- Keep some spare cash, credit card, and ID separate from what you are carrying, if possible.
- Carry a photocopy of your passport and other important documents with you, separate from the originals.
- Leave copies of these important documents with a dependable friend or relative. (Mouviciel's idea of using dropbox is great.)
- Register with your country's embassy/consulate so that they have your info.
What to do if it happens:
- Report the problem to your airline if you think you will miss your flight.
- Report to the police and get a police report.
- Visit your country's embassy or consulate and get help.
Something similar happened to me: I was mugged (jumped) and my passport, money, and other forms of ID were stolen. My backpack was stashed elsewhere, but unfortunately I hadn't left any of these valuable things in my backpack, since I didn't know whether that location was safe.
Losing not only my passport but also my money and ID revealed the problem that it is nearly impossible to get anything done with neither an ID nor any money! To get around this problem, my relative wired money (via Western Union) to someone I had met just a few days earlier in my travel (a trusted stranger).
The day after the mugging, I filed a report at a police station, and then went to the U.S. embassy with my sad story. I had a relative fax them a copy of the identification page of my passport. Based on this, the police report, and my rather convincing black eye, they issued me a temporary passport within a few hours for the usual fee of about $60 and passport photos taken immediately prior. This temporary passport had a validity of 1 year, and contained the restriction that, while it could be used for travel, it could not be used as proof of identity or citizenship.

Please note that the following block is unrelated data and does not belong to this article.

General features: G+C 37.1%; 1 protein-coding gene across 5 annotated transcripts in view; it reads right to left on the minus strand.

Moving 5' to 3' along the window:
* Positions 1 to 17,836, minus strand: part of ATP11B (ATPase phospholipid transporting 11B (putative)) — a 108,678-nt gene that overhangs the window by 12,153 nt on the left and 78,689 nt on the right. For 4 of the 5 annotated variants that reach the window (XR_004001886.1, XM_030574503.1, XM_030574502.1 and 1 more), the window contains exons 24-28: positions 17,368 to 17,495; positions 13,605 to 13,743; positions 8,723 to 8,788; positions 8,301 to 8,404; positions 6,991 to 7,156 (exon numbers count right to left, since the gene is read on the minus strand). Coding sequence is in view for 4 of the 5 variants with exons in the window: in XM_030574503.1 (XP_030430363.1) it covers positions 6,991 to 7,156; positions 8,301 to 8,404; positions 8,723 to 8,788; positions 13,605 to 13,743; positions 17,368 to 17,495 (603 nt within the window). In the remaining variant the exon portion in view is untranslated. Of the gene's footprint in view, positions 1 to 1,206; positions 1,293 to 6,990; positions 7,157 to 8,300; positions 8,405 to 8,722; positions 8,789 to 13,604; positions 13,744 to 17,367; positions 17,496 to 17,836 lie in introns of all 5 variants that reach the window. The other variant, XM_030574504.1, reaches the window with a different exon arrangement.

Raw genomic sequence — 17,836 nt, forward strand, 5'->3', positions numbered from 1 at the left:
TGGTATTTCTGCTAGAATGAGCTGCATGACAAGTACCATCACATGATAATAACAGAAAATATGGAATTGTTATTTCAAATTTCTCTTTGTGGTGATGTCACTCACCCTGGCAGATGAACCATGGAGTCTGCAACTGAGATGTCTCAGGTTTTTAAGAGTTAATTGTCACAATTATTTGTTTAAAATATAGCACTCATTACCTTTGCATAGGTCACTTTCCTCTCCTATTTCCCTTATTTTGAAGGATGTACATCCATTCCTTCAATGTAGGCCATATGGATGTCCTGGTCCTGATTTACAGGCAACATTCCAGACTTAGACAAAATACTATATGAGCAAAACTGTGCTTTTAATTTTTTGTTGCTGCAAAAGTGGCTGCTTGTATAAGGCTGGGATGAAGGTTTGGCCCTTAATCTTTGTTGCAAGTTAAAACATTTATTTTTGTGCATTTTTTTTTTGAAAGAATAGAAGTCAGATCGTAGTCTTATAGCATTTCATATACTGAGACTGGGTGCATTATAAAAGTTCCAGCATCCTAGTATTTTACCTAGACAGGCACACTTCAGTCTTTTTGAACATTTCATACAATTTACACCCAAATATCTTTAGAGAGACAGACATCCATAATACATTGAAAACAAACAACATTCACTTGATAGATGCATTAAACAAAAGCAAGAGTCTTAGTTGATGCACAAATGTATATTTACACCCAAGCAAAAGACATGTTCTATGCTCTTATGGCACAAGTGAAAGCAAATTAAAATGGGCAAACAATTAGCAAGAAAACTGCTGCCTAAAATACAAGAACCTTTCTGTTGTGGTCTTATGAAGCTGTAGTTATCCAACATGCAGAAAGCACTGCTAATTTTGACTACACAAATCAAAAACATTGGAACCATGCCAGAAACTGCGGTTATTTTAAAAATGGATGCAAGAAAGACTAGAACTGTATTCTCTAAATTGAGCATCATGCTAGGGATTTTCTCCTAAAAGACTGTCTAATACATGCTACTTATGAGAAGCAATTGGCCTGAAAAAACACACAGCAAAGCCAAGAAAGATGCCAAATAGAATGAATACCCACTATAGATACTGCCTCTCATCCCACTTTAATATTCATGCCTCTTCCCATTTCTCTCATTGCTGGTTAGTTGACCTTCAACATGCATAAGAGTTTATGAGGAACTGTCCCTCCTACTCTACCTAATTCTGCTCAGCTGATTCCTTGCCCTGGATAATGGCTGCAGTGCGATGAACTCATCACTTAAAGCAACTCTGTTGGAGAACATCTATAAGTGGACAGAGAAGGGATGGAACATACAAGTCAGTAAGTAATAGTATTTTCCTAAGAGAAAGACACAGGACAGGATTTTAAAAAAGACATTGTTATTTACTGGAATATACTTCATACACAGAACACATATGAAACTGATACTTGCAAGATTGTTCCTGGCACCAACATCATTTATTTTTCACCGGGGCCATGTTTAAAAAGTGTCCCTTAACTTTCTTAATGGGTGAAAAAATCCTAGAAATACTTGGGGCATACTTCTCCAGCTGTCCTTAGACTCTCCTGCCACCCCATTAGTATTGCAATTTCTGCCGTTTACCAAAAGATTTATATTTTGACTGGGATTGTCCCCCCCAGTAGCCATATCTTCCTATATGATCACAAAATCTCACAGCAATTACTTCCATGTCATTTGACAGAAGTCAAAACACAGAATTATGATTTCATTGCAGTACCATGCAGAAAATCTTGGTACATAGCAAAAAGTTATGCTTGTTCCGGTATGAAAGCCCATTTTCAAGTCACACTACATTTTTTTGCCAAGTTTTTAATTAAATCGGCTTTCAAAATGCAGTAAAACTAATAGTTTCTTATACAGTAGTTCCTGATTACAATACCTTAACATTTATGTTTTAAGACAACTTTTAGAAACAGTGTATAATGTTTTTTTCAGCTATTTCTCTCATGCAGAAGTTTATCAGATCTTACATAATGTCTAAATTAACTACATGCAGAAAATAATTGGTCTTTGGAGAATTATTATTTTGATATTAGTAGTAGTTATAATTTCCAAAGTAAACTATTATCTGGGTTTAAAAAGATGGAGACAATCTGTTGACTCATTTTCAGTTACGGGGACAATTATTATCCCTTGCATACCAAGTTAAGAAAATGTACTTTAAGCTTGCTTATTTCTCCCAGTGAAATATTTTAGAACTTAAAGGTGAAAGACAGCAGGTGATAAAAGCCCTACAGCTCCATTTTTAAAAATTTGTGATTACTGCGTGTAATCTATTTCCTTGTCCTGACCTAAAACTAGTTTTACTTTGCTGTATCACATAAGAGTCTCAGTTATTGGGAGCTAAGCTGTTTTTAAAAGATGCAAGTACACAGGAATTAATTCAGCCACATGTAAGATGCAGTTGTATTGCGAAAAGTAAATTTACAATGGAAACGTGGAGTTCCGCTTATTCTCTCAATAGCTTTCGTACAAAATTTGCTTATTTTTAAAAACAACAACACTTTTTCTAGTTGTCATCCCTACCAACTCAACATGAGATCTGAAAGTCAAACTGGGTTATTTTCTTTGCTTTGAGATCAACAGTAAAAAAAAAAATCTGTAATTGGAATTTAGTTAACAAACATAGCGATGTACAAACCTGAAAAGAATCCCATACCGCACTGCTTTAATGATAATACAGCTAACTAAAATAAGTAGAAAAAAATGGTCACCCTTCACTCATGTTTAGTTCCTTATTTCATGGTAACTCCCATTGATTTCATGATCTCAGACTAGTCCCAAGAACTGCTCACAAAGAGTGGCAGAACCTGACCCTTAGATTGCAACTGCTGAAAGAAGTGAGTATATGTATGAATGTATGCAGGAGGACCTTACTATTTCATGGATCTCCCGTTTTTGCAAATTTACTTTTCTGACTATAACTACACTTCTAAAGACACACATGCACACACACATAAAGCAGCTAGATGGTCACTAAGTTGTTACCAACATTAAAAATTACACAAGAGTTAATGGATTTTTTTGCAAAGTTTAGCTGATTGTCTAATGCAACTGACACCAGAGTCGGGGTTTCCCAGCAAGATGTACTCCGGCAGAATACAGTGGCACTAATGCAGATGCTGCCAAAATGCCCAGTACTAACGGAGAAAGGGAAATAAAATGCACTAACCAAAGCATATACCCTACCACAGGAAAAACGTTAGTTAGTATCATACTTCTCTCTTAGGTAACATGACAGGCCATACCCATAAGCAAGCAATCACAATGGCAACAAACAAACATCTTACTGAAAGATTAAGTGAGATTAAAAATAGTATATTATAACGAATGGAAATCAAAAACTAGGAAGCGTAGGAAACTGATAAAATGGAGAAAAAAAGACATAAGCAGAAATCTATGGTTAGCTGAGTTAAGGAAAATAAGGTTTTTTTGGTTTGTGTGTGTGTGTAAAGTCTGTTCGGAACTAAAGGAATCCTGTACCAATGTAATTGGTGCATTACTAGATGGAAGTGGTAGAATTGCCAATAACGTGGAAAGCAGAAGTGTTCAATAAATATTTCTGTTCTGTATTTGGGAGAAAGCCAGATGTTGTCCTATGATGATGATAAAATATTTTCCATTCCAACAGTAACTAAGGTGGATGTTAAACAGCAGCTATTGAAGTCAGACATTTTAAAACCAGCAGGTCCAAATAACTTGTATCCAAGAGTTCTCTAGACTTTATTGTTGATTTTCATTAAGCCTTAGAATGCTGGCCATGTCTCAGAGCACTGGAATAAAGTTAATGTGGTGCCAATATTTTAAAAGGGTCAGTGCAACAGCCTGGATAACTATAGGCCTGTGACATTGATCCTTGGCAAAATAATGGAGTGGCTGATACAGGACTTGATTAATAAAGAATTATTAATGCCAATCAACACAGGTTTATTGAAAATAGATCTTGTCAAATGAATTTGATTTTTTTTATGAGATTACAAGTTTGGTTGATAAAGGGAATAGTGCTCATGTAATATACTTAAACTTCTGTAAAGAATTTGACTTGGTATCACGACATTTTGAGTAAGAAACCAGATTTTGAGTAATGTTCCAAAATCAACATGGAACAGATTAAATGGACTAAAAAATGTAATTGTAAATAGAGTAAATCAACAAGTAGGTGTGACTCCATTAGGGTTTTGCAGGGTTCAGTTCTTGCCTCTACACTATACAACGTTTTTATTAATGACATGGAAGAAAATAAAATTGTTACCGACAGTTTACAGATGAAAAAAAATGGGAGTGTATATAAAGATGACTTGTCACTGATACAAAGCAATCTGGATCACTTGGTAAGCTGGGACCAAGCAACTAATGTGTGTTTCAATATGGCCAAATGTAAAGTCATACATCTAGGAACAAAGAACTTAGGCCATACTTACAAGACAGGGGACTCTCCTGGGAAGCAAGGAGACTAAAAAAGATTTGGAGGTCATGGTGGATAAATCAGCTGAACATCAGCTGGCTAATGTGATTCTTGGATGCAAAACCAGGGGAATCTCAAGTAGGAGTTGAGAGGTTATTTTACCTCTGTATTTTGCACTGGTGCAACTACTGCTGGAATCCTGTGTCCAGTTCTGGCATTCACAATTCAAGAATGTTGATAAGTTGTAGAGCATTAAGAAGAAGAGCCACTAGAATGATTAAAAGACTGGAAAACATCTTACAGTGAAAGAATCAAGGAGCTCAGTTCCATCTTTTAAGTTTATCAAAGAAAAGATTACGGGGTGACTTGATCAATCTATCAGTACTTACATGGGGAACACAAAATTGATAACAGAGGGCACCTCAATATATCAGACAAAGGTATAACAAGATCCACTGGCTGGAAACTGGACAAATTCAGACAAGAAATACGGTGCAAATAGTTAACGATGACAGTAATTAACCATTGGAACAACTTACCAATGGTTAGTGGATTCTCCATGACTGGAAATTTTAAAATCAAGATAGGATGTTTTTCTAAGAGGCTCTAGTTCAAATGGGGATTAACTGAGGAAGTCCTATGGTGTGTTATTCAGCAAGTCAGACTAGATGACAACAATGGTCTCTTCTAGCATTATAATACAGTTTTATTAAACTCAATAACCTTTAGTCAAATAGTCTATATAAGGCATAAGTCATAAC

I was traveling overland, so I didn't have any booked flights to deal with.
Amusingly, I later had this passport validated as proof of identity and extended to a full 10 years validity. You can imagine that I had to tell the whole story every time I crossed a border and the inspectors saw my ridiculous post-mugging photo.